ILOCOS NORTE — The spike of garlic retail prices in supermarkets and major trading centers despite sufficient supply is simple arithmetic.
“There must be an ‘artificial shortage’ perpetuated by the big time players of the garlic industry,” said Provincial Agriculturist Norma Lagmay who is also an economist by profession.
For the first time in the history of Ilocos Norte as the country’s top producer of garlic, consumers are currently buying Ilocos native garlic at an average price of P260 per kilogram or P300 in Metro Manila.
From the average farm gate price of P69.25 in 2013, retail price of garlic in Ilocos Norte has reached its record high at P139.55/kg last year.
As a classic example of the law of supply and demand, Lagmay said “the price of a commodity (garlic) increases when the demand is high.”
The garlic price hike came at a time when almost all garlic growers have nothing left to sell except for their personal consumption and for planting purposes.
“We are happy to know that garlic price is increasing but at the same time we sympathize with end-consumers buying too much expensive garlic and we have nothing left to spare,” said Wilfredo Valdez, president of the Vegetable Growers Association in Region 1 and a member of the National Garlic Action Team.
He said the price hike may also have been attributed to an intensified monitoring of smuggled garlic products from Taiwan.
Over the years, Ilocos Norte has maintained its status as the garlic capital of the Philippines producing about 905 metric tons (MT) sufficiency level in 2012 and more than 800MT in 2013.
Once branded as the Ilocos white gold, the P1-billion industry being a major cash crop in the country had its ups and downs between 2005 and 2013, when garlic production significantly decreased from 8,231.23MT to 5,435.76MT based on a report of the Bureau of Agriculture Statistics (BAS).
The decline was mainly due to insect pests and diseases afflicting garlic, climate change and low productivity which discourage several farmers and shifted to other alternative cash crops.
It was only in the last quarter of October last year that Ilocos farmers saw a ray of hope when the Department of Agriculture in partnership with various research agencies and the provincial government, step-up in revitalizing the garlic industry through sustainable seed support system.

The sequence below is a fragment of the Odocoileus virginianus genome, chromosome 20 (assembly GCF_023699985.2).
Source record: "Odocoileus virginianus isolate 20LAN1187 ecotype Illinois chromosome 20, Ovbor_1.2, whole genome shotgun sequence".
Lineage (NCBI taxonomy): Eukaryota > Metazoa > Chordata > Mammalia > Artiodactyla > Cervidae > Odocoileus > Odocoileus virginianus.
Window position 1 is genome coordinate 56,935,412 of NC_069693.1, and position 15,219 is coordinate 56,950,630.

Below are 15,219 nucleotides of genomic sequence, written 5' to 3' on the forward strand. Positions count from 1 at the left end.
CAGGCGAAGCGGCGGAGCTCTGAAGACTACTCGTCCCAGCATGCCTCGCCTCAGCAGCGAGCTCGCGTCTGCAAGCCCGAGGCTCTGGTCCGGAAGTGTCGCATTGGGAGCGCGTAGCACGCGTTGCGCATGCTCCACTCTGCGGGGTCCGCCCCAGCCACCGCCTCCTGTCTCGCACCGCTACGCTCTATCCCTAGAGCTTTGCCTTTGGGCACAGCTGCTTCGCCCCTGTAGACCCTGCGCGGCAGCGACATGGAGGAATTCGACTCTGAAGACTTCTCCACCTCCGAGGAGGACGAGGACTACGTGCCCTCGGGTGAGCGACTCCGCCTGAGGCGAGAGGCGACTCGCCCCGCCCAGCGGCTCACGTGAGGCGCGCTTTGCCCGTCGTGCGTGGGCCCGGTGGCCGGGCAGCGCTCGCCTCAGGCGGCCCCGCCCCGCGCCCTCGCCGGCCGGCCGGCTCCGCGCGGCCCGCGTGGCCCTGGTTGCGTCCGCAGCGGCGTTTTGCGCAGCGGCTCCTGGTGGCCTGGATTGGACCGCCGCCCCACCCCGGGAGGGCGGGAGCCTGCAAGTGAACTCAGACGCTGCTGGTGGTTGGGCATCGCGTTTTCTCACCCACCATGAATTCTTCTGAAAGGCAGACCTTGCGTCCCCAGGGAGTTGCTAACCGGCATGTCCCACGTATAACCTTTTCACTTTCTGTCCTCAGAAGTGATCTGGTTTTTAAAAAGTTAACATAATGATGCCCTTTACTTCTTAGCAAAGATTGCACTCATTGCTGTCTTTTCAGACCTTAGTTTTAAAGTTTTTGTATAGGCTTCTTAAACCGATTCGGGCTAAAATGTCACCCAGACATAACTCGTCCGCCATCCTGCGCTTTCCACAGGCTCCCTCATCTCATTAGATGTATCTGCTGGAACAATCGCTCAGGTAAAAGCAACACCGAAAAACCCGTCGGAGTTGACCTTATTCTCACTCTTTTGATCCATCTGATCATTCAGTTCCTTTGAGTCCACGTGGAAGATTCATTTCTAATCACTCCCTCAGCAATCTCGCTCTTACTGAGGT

As a result, the DA through Secretary Proceso Alcala has allotted P10 million for the purchase of quality bulbs, fertilizer subsidy, establishment of small-scale irrigation facilities and post-harvets facilities, research on varietal trials of promising varieties by the Mariano Marcos State University, crop insurance and provision of capital assistance of the Federated Garlic Association for garlic training and processing.
The inter-government agency convergence also link farmers with the Vegetable Importers, Exporters, and Vendors Association (VIEVA) of the Philippines to assist them in marketing their products.
With an increasing demand for this industrial crop known for its culinary and medicinal value, Ilocos Norte is set to increase its existing 2,130 hectares production area.
Experts said garlic grows best in the Ilocos soil due to its agro-climatic suitability.
This year, an increase of 136 hectares of garlic plantation was added, benefiting about 453 farmers in top garlic-producing municipalities of Pasuquin,Vintar, Sarrat, Burgos, San Nicolas, Paoay, Badoc, Bacarra, Pinili and Bangui including the cities of Batac and Laoag.
Earlier, the DA has convened the National Garlic Action Team to determine the cause of the price spike and come up with solutions. The action team is composed of representatives of the DA High Value Crops Development Program (HVCDP), Department of Trade and Industry (DTI), the academe, and the private sector.